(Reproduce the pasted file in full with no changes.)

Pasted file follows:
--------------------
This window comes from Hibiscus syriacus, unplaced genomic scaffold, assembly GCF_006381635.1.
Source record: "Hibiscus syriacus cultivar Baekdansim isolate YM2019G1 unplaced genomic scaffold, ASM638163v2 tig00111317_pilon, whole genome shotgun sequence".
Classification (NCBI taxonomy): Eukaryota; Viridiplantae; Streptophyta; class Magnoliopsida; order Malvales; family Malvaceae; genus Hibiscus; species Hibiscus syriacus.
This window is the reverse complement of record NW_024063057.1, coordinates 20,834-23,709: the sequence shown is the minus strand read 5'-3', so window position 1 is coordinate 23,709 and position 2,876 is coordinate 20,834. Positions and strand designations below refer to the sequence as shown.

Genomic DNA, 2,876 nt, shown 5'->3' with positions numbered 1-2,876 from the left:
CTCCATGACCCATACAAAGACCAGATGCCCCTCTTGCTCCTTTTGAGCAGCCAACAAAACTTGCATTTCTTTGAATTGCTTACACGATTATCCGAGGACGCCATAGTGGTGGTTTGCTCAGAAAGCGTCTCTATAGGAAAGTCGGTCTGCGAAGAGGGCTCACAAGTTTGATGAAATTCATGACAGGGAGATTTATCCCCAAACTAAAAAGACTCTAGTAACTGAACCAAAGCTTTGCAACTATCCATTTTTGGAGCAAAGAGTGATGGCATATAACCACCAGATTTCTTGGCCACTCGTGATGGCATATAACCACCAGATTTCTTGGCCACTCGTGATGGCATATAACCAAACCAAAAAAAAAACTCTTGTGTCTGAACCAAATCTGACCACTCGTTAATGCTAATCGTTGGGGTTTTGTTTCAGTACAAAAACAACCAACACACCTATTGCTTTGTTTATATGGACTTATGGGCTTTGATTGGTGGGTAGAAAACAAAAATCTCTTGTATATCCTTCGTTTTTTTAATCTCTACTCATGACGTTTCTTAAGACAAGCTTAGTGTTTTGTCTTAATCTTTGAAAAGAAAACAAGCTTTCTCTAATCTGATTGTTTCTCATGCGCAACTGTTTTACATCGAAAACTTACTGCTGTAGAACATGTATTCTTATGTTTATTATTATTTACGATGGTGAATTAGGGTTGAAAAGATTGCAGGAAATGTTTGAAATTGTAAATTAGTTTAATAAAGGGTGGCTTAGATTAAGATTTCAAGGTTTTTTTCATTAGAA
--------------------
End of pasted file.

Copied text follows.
This window comes from Hibiscus syriacus, unplaced genomic scaffold, assembly GCF_006381635.1.
Source record: "Hibiscus syriacus cultivar Baekdansim isolate YM2019G1 unplaced genomic scaffold, ASM638163v2 tig00111317_pilon, whole genome shotgun sequence".
Classification (NCBI taxonomy): Eukaryota; Viridiplantae; Streptophyta; class Magnoliopsida; order Malvales; family Malvaceae; genus Hibiscus; species Hibiscus syriacus.
This window is the reverse complement of record NW_024063057.1, coordinates 20,834-23,709: the sequence shown is the minus strand read 5'-3', so window position 1 is coordinate 23,709 and position 2,876 is coordinate 20,834. Positions and strand designations below refer to the sequence as shown.

Genomic DNA, 2,876 nt, shown 5'->3' with positions numbered 1-2,876 from the left:
CTCCATGACCCATACAAAGACCAGATGCCCCTCTTGCTCCTTTTGAGCAGCCAACAAAACTTGCATTTCTTTGAATTGCTTACACGATTATCCGAGGACGCCATAGTGGTGGTTTGCTCAGAAAGCGTCTCTATAGGAAAGTCGGTCTGCGAAGAGGGCTCACAAGTTTGATGAAATTCATGACAGGGAGATTTATCCCCAAACTAAAAAGACTCTAGTAACTGAACCAAAGCTTTGCAACTATCCATTTTTGGAGCAAAGAGTGATGGCATATAACCACCAGATTTCTTGGCCACTCGTGATGGCATATAACCACCAGATTTCTTGGCCACTCGTGATGGCATATAACCAAACCAAAAAAAAAACTCTTGTGTCTGAACCAAATCTGACCACTCGTTAATGCTAATCGTTGGGGTTTTGTTTCAGTACAAAAACAACCAACACACCTATTGCTTTGTTTATATGGACTTATGGGCTTTGATTGGTGGGTAGAAAACAAAAATCTCTTGTATATCCTTCGTTTTTTTAATCTCTACTCATGACGTTTCTTAAGACAAGCTTAGTGTTTTGTCTTAATCTTTGAAAAGAAAACAAGCTTTCTCTAATCTGATTGTTTCTCATGCGCAACTGTTTTACATCGAAAACTTACTGCTGTAGAACATGTATTCTTATGTTTATTATTATTTACGATGGTGAATTAGGGTTGAAAAGATTGCAGGAAATGTTTGAAATTGTAAATTAGTTTAATAAAGGGTGGCTTAGATTAAGATTTCAAGGTTTTTTTCATTAGAA